The course at Westview HS was flat, hard-packed, and fast. In short, a terrible course for singlespeeders.
Still, I'd signed up and Mielle had given me a ride so there I was on the starting line.
The sad part was that I was the only singlespeed woman in the entire field. No one else had signed up for the category.
At a State freaking championships.
Did they know something I didn't?
Teammate Erinne asked if she should race singlespeed with me -- I'd mentioned I had a few zip-ties with me (OBRA allows racers to choose a gear, then immobilize their derailleurs with zip-ties and race in the singlespeed category, a sensible rule for amateurs since not everyone owns a dedicated singlespeed bike).
I shrugged. "I dunno," I said. "You could, but wouldn't you rather beat women your age in a real race? Plus, your field's still pretty small and you're strong enough, you could make a podium anyway. I'd enjoy the company but it's your call."
Erinne opted to race her age group with derailleurs. (She later told me she was glad she did.)
We were off, and I learned quickly that flat courses are the bane of singlespeeders. Not super-technical, just flat and fast and, well, sort of roadie-like.
Just to be clear, parts of the course were actually fun to ride, especially the part that zig-zagged through the trees that ringed the soccer field (and which was put in the make the course "technical"), and the off-camber descent that everyone barreled down with glee. But the large back section of the course, what looked like a farmer's field just outside the fenced school grounds, was a mowed strip of bumpy, short grass with tons of hard-packed washboard -- and this was the worst part of the course for a singlespeeder. (Granted, lots of racers complained about this section, but at least they could shift when the going got rough.) Erinne passed me on the course and yelled, "I understand why everyone else is racing with shocks!" I laughed in spite of myself and we kept racing.
I was surprised at how strong my legs -- and my resolve -- were. My legs kept turning the cranks with strength and power, even as I gasped for breath on the hot, mostly un-shaded course. And there was never a doubt in my mind that I would finish. I just kept plowing along, breathing hard and telling myself "I can DO this". And I did. In forty minutes, I completed four laps of almost 1.5 miles each, on a course that absolutely sucked for singlespeeds. For my faith, and my efforts, I won the OBRA Champion's medal for Womens' Singlespeed. And unlike the mixed feelings I had about my third-place finish last year (when there were three women in the category and my bronze medal was a foregone conclusion if I only finished), today I pushed myself SO hard, and felt so strong, that when I finished, I felt like a real bike racer and felt like I'd earned my damned medal. No prize is ever so sweet for a bike racer, I think, than to feel like you've earned your race.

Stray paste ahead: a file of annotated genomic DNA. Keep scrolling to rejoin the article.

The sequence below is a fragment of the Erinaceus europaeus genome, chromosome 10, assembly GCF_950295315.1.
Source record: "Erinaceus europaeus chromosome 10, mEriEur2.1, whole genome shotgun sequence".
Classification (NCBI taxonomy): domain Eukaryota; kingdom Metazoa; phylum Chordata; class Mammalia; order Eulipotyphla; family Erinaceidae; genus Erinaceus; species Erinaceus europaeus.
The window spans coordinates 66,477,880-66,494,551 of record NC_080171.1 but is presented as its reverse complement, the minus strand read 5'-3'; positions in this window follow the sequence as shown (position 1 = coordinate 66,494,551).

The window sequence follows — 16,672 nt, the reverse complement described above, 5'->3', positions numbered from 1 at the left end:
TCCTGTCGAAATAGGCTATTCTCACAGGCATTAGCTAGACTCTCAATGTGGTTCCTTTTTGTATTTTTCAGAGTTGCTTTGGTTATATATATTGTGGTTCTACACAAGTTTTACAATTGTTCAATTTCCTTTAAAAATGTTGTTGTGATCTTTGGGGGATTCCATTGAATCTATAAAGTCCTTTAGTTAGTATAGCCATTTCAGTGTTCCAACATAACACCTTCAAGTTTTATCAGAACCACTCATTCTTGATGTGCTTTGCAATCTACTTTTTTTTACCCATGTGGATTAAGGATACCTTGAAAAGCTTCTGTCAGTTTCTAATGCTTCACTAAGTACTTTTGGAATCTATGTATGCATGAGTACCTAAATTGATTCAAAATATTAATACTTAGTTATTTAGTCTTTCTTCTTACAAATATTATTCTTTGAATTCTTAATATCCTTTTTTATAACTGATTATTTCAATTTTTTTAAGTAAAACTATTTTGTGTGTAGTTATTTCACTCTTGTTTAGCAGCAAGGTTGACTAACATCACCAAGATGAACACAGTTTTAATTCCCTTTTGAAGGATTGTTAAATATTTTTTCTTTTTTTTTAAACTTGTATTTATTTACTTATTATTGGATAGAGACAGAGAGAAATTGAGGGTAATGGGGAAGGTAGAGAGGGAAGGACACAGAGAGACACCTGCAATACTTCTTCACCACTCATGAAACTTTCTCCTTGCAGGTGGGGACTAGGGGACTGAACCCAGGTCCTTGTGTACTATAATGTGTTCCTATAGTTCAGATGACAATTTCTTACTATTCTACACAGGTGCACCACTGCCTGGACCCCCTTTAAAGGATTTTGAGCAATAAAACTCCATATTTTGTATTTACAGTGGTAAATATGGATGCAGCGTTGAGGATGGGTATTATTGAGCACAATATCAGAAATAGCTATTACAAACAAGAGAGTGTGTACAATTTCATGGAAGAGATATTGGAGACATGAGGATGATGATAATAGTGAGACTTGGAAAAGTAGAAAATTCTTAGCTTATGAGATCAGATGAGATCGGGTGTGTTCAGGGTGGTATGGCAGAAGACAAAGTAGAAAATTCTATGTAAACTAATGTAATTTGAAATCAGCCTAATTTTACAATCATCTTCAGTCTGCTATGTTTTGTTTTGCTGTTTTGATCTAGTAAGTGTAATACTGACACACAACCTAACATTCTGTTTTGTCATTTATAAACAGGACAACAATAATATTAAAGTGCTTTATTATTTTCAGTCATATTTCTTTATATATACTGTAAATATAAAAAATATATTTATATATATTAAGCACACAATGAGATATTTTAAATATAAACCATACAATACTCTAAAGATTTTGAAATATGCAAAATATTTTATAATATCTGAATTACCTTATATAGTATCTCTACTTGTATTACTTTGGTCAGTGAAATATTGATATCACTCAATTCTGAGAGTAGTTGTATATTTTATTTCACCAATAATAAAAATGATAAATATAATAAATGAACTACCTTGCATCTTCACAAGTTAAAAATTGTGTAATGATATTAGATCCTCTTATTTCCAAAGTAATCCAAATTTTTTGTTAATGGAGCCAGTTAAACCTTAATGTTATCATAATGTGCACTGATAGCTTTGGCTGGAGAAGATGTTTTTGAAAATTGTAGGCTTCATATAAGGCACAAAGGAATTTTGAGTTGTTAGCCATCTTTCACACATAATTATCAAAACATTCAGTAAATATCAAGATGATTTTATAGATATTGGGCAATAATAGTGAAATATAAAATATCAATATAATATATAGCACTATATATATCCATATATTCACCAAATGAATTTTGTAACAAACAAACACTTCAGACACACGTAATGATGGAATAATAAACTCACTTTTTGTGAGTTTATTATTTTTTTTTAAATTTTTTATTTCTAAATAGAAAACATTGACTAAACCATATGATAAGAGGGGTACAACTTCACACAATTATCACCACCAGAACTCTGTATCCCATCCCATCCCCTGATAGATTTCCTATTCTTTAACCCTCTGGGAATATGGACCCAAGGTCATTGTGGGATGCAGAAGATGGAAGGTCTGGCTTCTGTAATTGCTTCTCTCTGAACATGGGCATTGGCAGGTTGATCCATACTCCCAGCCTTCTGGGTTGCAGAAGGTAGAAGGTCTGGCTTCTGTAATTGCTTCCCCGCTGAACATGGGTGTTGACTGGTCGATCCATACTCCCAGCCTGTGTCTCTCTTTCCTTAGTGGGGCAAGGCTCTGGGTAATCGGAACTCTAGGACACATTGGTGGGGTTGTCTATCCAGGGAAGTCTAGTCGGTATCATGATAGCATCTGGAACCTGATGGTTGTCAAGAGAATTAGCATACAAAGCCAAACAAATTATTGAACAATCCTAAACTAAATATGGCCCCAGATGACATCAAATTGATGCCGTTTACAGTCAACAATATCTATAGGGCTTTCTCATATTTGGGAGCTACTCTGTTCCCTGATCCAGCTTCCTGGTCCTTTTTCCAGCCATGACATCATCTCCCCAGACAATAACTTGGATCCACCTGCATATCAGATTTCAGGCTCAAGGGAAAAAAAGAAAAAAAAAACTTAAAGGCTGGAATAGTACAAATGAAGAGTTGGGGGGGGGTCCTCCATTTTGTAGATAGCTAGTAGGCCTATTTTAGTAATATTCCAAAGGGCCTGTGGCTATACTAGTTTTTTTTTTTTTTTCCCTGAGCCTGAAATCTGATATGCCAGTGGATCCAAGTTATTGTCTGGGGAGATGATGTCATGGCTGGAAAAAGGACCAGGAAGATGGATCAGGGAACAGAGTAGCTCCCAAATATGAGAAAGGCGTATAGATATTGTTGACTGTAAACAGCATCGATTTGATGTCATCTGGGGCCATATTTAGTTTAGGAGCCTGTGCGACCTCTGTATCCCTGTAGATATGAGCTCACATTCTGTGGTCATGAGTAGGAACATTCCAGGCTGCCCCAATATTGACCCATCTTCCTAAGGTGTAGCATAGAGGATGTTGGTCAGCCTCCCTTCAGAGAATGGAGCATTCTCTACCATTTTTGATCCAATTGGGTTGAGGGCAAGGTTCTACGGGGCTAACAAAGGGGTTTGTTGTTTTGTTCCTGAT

A big shout out to Erinne who, in spite of crashing into some thorns, still pulled out a second place finish in Masters' Under-35 category. (But of course. She's SO strong!) Whoot!
(Erinne and I basking in our little hardware haul)
Congrats also to Pal Mielle, who raced -- and won -- her age group, and then turned around and raced again in a Cat 1 field and dominated that, too. I suspect she will be invited to cat up soon if she doesn't just go ahead and ask to. (Winning two state titles is a nice way to celebrate your birthday weekend, yes?)
(Mielle and I share the top step of the little podium for fun)
Rest day tomorrow, then my final short-track race of the season at PIR on Monday evening. I may have precious little left in the tank after today's effort, but I don't care. I'll ride my brains out and have a grand time. If you're in town, come and join me. The fun starts at 6 pm and concludes with the "very short track" team relay race at around 8:15.